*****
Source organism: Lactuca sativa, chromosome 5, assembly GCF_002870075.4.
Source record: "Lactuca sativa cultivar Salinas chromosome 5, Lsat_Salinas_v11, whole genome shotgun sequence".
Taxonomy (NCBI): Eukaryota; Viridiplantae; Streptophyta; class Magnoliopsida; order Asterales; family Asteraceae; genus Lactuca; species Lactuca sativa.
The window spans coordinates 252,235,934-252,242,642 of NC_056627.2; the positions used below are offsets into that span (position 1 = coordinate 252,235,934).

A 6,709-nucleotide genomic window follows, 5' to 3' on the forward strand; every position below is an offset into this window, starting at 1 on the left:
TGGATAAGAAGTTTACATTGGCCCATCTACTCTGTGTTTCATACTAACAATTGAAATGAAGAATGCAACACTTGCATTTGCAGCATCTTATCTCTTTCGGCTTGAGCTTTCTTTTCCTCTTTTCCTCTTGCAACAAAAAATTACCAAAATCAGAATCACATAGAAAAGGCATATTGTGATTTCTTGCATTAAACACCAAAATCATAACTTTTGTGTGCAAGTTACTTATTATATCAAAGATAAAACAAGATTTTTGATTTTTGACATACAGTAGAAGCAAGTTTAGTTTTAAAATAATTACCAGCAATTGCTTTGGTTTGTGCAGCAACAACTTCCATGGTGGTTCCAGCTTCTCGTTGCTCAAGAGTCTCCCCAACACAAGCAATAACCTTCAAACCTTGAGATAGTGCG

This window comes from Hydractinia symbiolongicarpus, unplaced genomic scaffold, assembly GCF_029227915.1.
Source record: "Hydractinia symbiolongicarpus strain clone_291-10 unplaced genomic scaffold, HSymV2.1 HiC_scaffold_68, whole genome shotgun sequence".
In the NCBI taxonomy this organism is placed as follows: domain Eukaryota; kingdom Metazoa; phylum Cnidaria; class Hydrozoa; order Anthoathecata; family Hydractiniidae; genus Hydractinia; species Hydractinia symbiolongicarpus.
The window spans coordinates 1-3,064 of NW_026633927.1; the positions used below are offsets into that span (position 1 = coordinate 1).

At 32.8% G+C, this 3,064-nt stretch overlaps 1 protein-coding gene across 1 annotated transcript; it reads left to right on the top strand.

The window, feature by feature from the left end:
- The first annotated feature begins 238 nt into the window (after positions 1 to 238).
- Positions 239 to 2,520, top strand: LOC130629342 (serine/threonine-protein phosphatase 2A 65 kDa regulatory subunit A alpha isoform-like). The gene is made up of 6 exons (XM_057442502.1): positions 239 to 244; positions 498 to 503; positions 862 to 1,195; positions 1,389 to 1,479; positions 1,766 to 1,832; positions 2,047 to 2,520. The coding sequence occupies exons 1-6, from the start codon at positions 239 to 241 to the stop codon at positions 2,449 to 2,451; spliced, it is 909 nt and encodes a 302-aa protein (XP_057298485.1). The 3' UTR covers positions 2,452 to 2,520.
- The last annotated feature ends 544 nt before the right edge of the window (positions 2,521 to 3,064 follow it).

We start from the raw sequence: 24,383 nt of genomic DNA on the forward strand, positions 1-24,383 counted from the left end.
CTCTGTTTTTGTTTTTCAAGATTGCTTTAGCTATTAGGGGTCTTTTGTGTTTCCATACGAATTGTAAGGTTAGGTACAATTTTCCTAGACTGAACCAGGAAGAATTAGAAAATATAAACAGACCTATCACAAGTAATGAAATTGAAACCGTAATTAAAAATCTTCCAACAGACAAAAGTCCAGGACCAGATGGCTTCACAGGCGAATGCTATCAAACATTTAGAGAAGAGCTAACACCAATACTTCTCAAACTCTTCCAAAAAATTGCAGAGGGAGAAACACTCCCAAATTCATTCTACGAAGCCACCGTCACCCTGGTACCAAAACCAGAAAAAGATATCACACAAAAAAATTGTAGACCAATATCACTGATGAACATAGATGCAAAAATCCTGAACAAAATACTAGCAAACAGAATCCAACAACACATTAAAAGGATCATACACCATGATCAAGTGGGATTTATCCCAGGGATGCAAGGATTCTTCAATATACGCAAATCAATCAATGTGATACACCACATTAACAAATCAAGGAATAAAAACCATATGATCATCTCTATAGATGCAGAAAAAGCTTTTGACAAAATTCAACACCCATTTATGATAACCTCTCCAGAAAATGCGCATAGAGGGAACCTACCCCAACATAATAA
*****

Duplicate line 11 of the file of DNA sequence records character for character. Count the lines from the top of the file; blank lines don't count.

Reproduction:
At 32.8% G+C, this 3,064-nt stretch overlaps 1 protein-coding gene across 1 annotated transcript; it reads left to right on the top strand.